I don’t get too personal with you guys here on the blog, but I want to share this with you. And…let it serve as a memorial to my mom.
My mom passed away 16 years ago. It was sudden. It was unexpected. It was horrible. She had colon cancer. They removed a large section of her colon and she was doing really well. A few days after one of her chemo treatments she complained of a bad stomach ache. It got worse and worse and the doctor admitted her to the hospital.
They tried all kinds of treatment and medicine, including morphine. Still: a horrible ache in her gut. When they were out of options, they performed abdominal surgery and found a blood clot. It was too advanced for treatment: her intestines had lost all flow of blood. There was nothing they could do.
I can still remember the doctor telling me and my dad and brother and sister and uncle the news. We were stunned. Silent. Dumbfounded. Fighting back tears and my voice cracking, I think I was the first to ask: “So. You’re saying she isn’t going to make it?” With one word, the doctor told us all, “Right.” Followed by, “I’m sorry.” That’s when the earth stopped revolving for me.
How Do You Tell Your Mom She’s Dying?
She would be ‘kept comfortable’ and within 48-72 hours she would be gone. She was only fifty-five years old. Too young to be ‘gone’. She would miss out on spending time with my first son, Nate. He was just two months old. He and his brother would never have the honor of knowing my mom. It was a shame. As a family, we decided that Mom needed to be told that she was dying. Oh, but HOW do you do that? What words do you use? How do you tell your mom that she’s dying? How? My dad couldn’t do it. It was up to me. It was probably the most difficult thing I’ve ever done. Ever.
I explained to her that they found a blood clot in her intestines and that it was really bad. I think she understood what I was saying…without me having to say it. She knew it was the end. My heart sank. And continued to sink. It hurt so bad to stand beside her bed, knowing that she knew her remaining time was short. She told us to stay close as a family. That was important to her. Had always been important her.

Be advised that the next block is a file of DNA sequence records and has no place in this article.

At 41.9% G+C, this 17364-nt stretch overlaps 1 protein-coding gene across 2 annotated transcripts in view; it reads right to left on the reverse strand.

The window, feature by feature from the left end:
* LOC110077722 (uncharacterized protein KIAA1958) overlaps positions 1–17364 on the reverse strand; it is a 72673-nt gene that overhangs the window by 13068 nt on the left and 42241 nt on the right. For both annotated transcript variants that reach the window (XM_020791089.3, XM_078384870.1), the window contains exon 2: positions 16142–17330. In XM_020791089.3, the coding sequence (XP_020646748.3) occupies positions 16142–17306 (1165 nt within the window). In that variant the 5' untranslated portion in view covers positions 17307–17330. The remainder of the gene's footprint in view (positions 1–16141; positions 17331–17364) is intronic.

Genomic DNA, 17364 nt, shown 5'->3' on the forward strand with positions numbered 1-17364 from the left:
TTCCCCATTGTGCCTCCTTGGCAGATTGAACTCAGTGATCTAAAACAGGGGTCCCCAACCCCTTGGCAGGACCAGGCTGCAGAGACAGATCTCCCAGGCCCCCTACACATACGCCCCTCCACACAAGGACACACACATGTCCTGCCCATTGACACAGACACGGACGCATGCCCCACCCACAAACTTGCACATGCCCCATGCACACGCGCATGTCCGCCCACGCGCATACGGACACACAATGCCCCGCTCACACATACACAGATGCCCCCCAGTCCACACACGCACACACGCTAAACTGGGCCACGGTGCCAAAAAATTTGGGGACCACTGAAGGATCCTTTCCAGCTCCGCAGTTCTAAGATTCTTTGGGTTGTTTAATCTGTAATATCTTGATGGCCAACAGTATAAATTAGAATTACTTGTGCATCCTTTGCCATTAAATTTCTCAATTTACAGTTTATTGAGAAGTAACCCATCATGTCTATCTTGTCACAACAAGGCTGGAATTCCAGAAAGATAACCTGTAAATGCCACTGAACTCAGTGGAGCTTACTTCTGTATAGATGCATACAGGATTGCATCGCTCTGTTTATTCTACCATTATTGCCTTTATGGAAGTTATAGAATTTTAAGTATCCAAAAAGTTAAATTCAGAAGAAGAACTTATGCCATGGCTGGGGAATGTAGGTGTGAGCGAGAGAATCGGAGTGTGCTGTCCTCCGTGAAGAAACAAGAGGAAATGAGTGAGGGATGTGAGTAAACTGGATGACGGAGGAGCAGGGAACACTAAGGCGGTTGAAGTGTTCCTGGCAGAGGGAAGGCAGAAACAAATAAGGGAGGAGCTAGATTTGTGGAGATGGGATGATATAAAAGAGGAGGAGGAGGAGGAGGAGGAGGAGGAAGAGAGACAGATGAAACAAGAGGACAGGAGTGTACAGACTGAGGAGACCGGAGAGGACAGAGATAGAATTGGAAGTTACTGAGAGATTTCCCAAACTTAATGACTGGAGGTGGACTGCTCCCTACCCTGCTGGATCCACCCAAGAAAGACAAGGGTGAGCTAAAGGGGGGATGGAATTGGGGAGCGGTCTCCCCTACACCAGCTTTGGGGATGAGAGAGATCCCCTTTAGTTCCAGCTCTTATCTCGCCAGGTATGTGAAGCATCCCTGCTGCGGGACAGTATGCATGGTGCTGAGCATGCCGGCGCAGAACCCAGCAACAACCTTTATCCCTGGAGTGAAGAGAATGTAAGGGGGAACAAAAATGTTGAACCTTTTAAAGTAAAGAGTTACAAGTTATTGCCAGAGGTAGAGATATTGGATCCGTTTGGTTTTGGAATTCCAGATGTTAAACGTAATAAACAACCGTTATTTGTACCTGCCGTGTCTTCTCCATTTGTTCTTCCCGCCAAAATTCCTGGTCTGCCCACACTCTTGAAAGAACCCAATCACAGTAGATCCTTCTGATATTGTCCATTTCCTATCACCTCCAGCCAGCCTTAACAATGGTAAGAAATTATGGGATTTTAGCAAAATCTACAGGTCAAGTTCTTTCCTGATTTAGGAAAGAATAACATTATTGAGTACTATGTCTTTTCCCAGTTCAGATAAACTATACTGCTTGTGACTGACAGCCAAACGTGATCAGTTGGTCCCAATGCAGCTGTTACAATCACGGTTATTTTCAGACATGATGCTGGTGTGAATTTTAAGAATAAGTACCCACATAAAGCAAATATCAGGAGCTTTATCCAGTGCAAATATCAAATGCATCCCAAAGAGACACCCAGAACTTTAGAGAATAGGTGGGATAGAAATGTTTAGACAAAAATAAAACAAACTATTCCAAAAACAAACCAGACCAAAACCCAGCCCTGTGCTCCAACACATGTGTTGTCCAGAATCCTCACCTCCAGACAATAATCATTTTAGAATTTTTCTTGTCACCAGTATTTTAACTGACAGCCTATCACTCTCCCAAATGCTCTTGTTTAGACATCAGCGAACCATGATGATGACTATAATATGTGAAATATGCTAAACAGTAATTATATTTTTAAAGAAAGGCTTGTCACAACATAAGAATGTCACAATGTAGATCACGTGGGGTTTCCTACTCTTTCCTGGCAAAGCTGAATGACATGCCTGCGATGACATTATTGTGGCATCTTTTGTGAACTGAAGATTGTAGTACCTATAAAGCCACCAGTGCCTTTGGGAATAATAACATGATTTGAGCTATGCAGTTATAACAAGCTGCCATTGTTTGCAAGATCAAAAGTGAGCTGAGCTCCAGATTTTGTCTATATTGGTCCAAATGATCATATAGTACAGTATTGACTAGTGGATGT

We stayed at the hospital for the next two days. Towards the end of the second day we knew she was leaving us quickly. First she was burning up and then she was cold. We tried to comfort her in any way we could. Her breathing became erratic and then. She was gone.
Proud. Loving. Giving.
My mom was so very proud of her kids and her family. She was the most giving person I ever knew. She gave and gave and gave and seldom got in return. I miss her so much and think of her often. I absolutely hate the fact that she never got to know my boys. I cry over that fact. It hurts me to know that they never shared a laugh or a tear with their grandma. She would be so very proud of them. I see my mom in both Nate and Matt. Their looks and their sense of humor remind me of Mom every day. God, I miss her so much.
A Small Token of Love to Share With You
To pass along her constant outpouring of love and giving, I offer you a small gift. In honor of Mom, I’ve created a PDF of instructions to create a set of fabric coasters . The tutorial is my gift to you. You can make the coasters and give them away as gifts. Click here to download the PDF.
Nothing would make me happier. To pay it forward. To share something small and make a big impact. I think that would make my mom happy too.
Mother’s Day is Sunday, May 8th
One last thing: have a great Mother’s Day. If you’re close to your Mom, that’s terrific. If you’re not, why not take a step to be closer? Call her. Send her a card. Tell her that you love her. Would you do that for me?
The Gift — and a Small Favor to Ask of You
Please. Do me a big favor: Talk about this post. Blog about it. Tweet about it. Put a link to this blog post on your Facebook page. Help me spread the word about my mom and the free tutorial in her memory. Help me share my mom’s love with the world.